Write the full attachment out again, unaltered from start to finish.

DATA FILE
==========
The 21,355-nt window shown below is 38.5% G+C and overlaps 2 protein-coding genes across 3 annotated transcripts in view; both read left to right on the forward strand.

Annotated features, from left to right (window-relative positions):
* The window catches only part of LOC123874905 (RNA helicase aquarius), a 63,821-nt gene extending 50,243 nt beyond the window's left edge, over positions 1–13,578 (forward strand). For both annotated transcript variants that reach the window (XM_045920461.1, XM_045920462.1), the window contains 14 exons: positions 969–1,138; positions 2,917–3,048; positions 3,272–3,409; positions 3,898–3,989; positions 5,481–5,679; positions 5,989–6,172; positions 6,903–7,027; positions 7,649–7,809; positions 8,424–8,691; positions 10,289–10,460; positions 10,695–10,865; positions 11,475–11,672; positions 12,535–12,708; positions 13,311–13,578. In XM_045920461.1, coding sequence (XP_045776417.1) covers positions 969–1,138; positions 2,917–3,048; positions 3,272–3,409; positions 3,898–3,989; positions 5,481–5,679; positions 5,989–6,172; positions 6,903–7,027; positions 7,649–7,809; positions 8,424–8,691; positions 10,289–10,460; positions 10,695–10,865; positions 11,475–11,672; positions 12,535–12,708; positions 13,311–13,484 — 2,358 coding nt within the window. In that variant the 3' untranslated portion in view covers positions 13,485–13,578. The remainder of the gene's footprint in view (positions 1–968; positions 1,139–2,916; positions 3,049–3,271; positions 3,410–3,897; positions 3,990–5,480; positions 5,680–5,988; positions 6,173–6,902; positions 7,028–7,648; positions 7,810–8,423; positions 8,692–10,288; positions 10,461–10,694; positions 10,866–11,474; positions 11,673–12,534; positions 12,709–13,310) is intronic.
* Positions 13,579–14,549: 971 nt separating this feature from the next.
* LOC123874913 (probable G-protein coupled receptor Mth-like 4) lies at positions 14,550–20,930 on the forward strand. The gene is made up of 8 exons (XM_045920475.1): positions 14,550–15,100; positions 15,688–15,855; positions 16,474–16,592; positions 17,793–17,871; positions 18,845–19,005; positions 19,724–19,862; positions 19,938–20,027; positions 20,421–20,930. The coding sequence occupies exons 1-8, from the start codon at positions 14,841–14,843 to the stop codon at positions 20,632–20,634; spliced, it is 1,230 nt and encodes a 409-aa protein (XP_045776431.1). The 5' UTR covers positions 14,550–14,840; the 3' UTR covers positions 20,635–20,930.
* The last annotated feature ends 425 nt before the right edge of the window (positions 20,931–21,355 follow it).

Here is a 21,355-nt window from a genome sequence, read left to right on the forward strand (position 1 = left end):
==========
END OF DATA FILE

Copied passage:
The 21,355-nt window shown below is 38.5% G+C and overlaps 2 protein-coding genes across 3 annotated transcripts in view; both read left to right on the forward strand.

Annotated features, from left to right (window-relative positions):
* The window catches only part of LOC123874905 (RNA helicase aquarius), a 63,821-nt gene extending 50,243 nt beyond the window's left edge, over positions 1–13,578 (forward strand). For both annotated transcript variants that reach the window (XM_045920461.1, XM_045920462.1), the window contains 14 exons: positions 969–1,138; positions 2,917–3,048; positions 3,272–3,409; positions 3,898–3,989; positions 5,481–5,679; positions 5,989–6,172; positions 6,903–7,027; positions 7,649–7,809; positions 8,424–8,691; positions 10,289–10,460; positions 10,695–10,865; positions 11,475–11,672; positions 12,535–12,708; positions 13,311–13,578. In XM_045920461.1, coding sequence (XP_045776417.1) covers positions 969–1,138; positions 2,917–3,048; positions 3,272–3,409; positions 3,898–3,989; positions 5,481–5,679; positions 5,989–6,172; positions 6,903–7,027; positions 7,649–7,809; positions 8,424–8,691; positions 10,289–10,460; positions 10,695–10,865; positions 11,475–11,672; positions 12,535–12,708; positions 13,311–13,484 — 2,358 coding nt within the window. In that variant the 3' untranslated portion in view covers positions 13,485–13,578. The remainder of the gene's footprint in view (positions 1–968; positions 1,139–2,916; positions 3,049–3,271; positions 3,410–3,897; positions 3,990–5,480; positions 5,680–5,988; positions 6,173–6,902; positions 7,028–7,648; positions 7,810–8,423; positions 8,692–10,288; positions 10,461–10,694; positions 10,866–11,474; positions 11,673–12,534; positions 12,709–13,310) is intronic.
* Positions 13,579–14,549: 971 nt separating this feature from the next.
* LOC123874913 (probable G-protein coupled receptor Mth-like 4) lies at positions 14,550–20,930 on the forward strand. The gene is made up of 8 exons (XM_045920475.1): positions 14,550–15,100; positions 15,688–15,855; positions 16,474–16,592; positions 17,793–17,871; positions 18,845–19,005; positions 19,724–19,862; positions 19,938–20,027; positions 20,421–20,930. The coding sequence occupies exons 1-8, from the start codon at positions 14,841–14,843 to the stop codon at positions 20,632–20,634; spliced, it is 1,230 nt and encodes a 409-aa protein (XP_045776431.1). The 5' UTR covers positions 14,550–14,840; the 3' UTR covers positions 20,635–20,930.
* The last annotated feature ends 425 nt before the right edge of the window (positions 20,931–21,355 follow it).

Here is a 21,355-nt window from a genome sequence, read left to right on the forward strand (position 1 = left end):